- 1/3 global citizens know nothing or very little about how their personal information is used by companies and governments.
- Citizens do not trust companies or governments to use their personal data in the right way. Trust is lowest for foreign governments (20%), and only a minority of citizens trust national government (39%).
- 2/3 of consumers would be more comfortable sharing personal information with a company if it were clear about how it will use the data.
DAVOS/PARIS, 25 January 2019 – During the annual meeting in Davos, Ipsos and the World Economic Forum unveiled the first installment of a global tracking study on consumer acceptance of information technology. The report titled Global Citizens and Data Privacy highlights widespread lack of knowledge and low levels of trust around the usage of personal data by companies and governments.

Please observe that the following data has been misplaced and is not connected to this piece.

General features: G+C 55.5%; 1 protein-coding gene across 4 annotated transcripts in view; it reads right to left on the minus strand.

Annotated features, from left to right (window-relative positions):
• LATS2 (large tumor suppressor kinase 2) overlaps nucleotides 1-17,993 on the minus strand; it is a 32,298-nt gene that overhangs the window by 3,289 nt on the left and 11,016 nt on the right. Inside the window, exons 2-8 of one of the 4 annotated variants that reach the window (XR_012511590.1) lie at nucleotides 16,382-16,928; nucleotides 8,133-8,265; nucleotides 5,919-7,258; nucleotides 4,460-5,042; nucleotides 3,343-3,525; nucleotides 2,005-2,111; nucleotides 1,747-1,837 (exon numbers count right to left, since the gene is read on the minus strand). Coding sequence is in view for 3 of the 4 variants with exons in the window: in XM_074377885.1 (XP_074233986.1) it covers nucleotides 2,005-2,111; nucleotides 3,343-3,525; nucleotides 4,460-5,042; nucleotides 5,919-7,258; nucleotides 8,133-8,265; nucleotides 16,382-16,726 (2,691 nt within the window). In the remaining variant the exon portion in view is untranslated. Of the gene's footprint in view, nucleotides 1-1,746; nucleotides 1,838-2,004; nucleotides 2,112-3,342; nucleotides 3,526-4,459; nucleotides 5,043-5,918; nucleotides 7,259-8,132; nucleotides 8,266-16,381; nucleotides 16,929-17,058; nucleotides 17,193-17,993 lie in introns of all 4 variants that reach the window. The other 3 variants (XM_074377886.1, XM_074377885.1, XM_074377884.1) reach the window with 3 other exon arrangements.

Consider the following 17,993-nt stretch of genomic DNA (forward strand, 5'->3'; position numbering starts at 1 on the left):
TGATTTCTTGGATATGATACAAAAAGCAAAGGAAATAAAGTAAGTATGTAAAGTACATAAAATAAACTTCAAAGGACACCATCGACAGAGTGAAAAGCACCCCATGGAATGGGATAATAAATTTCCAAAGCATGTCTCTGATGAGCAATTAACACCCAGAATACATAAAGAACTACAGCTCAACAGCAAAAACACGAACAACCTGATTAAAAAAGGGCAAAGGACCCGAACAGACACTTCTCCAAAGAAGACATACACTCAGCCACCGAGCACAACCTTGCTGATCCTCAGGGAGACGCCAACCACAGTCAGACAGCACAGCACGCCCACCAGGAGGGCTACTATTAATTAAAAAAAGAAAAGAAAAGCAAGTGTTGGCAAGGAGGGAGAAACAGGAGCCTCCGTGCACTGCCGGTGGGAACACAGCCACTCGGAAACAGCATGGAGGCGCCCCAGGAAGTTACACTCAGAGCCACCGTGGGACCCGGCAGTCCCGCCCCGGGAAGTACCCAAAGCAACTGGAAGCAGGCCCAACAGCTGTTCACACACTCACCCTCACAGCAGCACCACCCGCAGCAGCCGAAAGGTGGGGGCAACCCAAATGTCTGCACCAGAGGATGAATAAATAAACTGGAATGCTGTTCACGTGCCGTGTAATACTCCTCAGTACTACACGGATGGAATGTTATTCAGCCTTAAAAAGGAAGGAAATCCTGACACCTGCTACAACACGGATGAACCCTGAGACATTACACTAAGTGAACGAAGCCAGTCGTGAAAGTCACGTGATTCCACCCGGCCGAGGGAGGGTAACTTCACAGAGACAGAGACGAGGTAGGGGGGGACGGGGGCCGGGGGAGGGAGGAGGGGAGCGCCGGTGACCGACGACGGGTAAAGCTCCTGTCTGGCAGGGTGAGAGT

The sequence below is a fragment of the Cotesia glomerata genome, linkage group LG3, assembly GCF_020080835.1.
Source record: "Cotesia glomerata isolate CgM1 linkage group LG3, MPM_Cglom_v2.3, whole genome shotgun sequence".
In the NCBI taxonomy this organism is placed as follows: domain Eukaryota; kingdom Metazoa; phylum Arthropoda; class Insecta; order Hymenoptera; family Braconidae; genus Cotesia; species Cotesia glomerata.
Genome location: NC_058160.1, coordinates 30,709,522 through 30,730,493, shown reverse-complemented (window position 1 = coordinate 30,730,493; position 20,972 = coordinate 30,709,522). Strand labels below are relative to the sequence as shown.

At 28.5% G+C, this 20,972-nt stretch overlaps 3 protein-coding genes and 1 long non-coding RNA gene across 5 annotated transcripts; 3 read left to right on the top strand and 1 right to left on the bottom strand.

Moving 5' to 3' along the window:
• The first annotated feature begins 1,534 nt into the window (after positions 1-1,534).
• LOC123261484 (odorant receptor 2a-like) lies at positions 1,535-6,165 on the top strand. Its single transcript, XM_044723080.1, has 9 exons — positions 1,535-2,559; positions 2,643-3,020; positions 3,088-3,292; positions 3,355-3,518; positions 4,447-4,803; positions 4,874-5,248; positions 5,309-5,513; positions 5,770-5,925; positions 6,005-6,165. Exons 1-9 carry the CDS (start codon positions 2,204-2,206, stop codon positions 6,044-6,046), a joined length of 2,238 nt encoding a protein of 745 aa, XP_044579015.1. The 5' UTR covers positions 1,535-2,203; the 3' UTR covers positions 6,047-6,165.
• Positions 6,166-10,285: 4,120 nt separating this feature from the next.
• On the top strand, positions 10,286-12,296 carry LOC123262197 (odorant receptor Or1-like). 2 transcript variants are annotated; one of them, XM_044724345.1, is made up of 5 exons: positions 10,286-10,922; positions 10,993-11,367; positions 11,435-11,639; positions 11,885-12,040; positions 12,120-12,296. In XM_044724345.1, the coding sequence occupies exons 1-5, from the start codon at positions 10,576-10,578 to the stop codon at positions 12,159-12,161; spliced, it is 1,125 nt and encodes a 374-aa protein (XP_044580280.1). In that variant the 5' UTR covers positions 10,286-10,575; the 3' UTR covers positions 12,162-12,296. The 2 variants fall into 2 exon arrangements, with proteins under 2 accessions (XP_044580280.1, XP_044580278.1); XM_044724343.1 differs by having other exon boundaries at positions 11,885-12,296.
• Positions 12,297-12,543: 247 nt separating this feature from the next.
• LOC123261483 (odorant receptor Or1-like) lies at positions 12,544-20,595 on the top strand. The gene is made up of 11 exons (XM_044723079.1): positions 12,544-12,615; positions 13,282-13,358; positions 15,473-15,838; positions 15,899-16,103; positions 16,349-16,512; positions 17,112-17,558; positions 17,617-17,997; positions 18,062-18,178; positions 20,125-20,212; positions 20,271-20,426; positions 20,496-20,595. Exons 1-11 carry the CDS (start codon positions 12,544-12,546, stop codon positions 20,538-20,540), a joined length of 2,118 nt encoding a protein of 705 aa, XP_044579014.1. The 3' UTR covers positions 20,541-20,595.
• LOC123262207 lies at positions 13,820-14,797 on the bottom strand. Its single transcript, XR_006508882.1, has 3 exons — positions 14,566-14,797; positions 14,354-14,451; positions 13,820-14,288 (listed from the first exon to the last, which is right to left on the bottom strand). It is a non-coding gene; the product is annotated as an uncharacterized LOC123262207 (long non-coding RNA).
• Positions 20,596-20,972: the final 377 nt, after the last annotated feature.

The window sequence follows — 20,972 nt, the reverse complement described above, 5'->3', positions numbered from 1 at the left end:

The findings suggest that organizations can address fears from consumers by being transparent about what they do with their personal data, by offering guarantees of confidentiality, having a clean security record, or offering financial compensation.
The Global Citizens and Data Privacy survey was conducted in October and November 2018 among 18,813 adults from 26 countries on Ipsos’s Global Advisor online platform. Future waves of the global tracking study will be conducted and reported twice a year.
In the presentation below, you will find all data and details assessing that:
- World citizens are in the dark about how their personal information is used – most of all those from economically advanced countries
- Trust Is lacking – especially toward media companies and foreign governments
- Consumers value privacy and compensation more than they see benefits to sharing personal data
- Transparency and assurances of confidentiality and security can best allay concerns around usage of personal data.